It has been a month since we have shared updates on our travelling turtles; Nobomvu, Bheni, Turbo, and Pan! This is a much longer gap than usual and was due to the exciting tagging and release project of 14 post-hatchlings that our Turtle Conservation Centre (TCC) was focused on in January.
We're itching to know how our ocean adventurers spent their first month of 2024, and we're sure you are too! Let's hear more from Talitha Noble-Trull, Conservation Manager at the Turtle Conservation Centre.
The turtles' journey so far:
Nobomvu started her journey moving southward along the Agulhas Bank. On 4 January, she started moving slowly inshore for two weeks until she was right back in coastal waters near Jongensfontein. She then moved southward again and slipped into the lower part of the Agulhas Current, cruising with some extra speed for a few days.
In the process of joining the Agulhas Current, Bomvu went from the shallow waters of the Agulhas Bank into deeper waters around the Southwest Indian Seamounts – another beautiful MPA!
The part of the MPA that Nobomvu visited is the deepest in the entire MPA network, between 3 800 and 5 200 metres deep. This area's protection is strategic as it covers multiple habitats, depths, and oceanographic conditions. This enables animals to have a higher resilience to climate change.
Nobomvu has stayed in the warm Agulhas Current as it has retroflected (turned back on itself). In the coming days and weeks, it will be interesting to see if she continues with this current up the coast or moves out into surrounding waters.
Bheni the green turtle was released almost two months ago, on 8 December 2023, in De Hoop Marine Protected Areas (MPA) – what a ride it has been.
Bheni took his time adjusting to his freedom and spent his first week exploring De Hoop. He then moved a little further offshore (no more than 50km) and headed westward, past Cape Agulhas and False Bay, making a sharp southward turn just 95km south of Cape Point.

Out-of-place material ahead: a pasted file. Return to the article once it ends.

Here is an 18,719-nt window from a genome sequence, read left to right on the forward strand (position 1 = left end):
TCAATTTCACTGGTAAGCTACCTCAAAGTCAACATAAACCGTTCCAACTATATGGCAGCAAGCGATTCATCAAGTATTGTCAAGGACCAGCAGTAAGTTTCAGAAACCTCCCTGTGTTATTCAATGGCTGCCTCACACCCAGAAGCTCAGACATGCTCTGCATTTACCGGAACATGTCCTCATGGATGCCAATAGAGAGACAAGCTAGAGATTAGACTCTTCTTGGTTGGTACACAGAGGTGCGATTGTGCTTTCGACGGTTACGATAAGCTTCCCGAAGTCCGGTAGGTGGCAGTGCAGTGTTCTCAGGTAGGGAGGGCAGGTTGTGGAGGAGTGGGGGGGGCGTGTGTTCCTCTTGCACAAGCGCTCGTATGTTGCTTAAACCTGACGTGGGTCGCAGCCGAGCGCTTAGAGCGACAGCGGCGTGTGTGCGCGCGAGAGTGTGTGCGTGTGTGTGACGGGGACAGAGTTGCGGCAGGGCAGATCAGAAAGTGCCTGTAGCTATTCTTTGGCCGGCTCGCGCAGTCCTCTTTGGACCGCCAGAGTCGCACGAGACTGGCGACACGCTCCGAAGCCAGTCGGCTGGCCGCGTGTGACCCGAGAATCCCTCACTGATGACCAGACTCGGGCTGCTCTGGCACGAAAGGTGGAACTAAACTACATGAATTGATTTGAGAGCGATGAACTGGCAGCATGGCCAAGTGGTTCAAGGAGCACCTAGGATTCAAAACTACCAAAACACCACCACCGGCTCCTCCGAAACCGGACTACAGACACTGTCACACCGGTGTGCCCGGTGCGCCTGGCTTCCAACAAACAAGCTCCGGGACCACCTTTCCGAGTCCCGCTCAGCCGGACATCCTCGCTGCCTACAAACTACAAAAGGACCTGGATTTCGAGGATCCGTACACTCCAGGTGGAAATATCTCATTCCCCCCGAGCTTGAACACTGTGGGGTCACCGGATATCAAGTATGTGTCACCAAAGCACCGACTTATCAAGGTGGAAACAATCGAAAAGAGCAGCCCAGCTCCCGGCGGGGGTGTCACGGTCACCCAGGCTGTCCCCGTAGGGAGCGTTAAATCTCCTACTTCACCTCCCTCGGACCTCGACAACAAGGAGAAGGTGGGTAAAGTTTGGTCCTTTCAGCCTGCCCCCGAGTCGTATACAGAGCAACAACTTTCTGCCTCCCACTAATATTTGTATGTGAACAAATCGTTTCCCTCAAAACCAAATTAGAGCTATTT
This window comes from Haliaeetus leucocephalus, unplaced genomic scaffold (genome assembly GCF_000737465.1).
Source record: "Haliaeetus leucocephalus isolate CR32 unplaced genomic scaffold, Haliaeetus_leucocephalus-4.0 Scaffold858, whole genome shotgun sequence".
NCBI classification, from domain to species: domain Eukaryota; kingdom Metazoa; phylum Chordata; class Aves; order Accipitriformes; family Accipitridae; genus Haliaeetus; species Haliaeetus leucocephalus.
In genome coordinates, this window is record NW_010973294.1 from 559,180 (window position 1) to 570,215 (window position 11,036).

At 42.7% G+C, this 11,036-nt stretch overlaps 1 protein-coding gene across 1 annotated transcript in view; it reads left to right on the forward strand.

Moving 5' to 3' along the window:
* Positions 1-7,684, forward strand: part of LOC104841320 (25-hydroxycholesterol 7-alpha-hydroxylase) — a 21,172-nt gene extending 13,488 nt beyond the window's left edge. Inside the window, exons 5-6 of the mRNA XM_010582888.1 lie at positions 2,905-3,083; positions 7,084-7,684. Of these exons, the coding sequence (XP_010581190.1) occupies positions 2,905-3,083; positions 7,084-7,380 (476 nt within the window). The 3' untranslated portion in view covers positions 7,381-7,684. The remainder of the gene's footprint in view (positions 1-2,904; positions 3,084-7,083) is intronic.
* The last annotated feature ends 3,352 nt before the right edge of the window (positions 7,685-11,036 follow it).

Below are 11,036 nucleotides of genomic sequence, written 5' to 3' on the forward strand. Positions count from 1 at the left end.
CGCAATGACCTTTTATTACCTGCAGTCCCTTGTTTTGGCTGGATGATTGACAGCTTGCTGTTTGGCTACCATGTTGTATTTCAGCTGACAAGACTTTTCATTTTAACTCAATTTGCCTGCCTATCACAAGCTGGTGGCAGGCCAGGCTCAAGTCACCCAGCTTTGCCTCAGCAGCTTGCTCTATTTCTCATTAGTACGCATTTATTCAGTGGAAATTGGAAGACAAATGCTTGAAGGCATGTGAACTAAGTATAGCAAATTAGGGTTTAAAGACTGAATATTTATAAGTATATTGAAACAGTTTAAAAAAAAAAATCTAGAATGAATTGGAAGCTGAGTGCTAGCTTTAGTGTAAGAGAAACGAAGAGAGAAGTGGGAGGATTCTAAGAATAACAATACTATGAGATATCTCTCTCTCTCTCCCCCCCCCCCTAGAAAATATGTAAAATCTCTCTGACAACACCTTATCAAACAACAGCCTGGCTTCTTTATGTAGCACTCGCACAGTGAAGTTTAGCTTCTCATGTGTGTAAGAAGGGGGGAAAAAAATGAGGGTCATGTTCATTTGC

Since 11 January, Bheni has been riding the rollercoaster surface currents in a big way. He has moved in a big C-shape that is completely aligned with the currents (you can see this in the surface current map). He’s been moving at speed!
Bheni has travelled 1 930km in 23 days. That’s 84km per day – he is flying! The top speed of the surrounding current is about 1m/s, which equates to about 8.5km per day. So even though Bheni is using this current, he is actively swimming 10 times faster than the current is moving.
Bheni is also swimming right into South Africa's most offshore Marine Protected Area: The Agulhas Front MPA. This MPA protects four different deep-sea habitat types, sustains a wide variety of life, and includes a core foraging area for the critically endangered leatherback turtle! Is Bheni making leatherback friends in this special spot dubbed the “turtle tuck-shop"? I certainly hope so!
Little Turbo, the green turtle, has been gunning it!
After release in December 2022, he spent a long time puttering around the Western Cape, visiting the West Coast National Park several times.
But in October last year, he decided to venture further, specifically, further north! In the following three months, he travelled 1200km north, crossing the Namibian border and more than half of the Namibian coastline!
On 30 December 2023, Turbo decided to move to a more coastal space and has spent the last month heading towards shallow waters. Currently, he is just south of the Skeleton Coast and 200km north of Walvis Bay. He is only 500km away from Angola!
Unlike Nobomvu and Bheni, who are using the currents to their advantage by conserving their energy and moving with the water, Turbo is exhibiting some interesting patterns. He is currently swimming in waters that do not have strong surface currents, although we can see that he often chooses to swim against these currents. This may suggest that Turbo is feeding!
Our darling loggerhead turtle Pan, we are so chuffed that we have been able to track a year and a half of your journey back at sea!
Pan has been exploring both the coastline and open ocean around South Africa and Namibia. In October last year, he started moving north and, in mid-December, decided to turn back around and squiggle southward a bit.
Pan is currently 540km offshore from Lüderitz in Namibia and 450km east of Walvis Ridge!
Much like Turbo, Pan's movements do not align with surface currents but rather indicate an intentional movement that might be related to feeding.
As always, learning about our turtles' movements is incredibly exciting, yet terrifying. The vast oceans that our brave turtles are exploring are full of danger for marine creatures. Let us use each turtle tracking update as a reminder that we have the power on land to protect Nobomvu, Bheni, Turbo, and Pan's home at sea.
Catch up on all turtle news
At the Two Oceans Aquarium Foundation's Turtle Conservation Centre, we rescue, rehabilitate, and release turtles, each of which has a uniquely inspiring story.
If you missed out on any turtle tales, you can catch up here: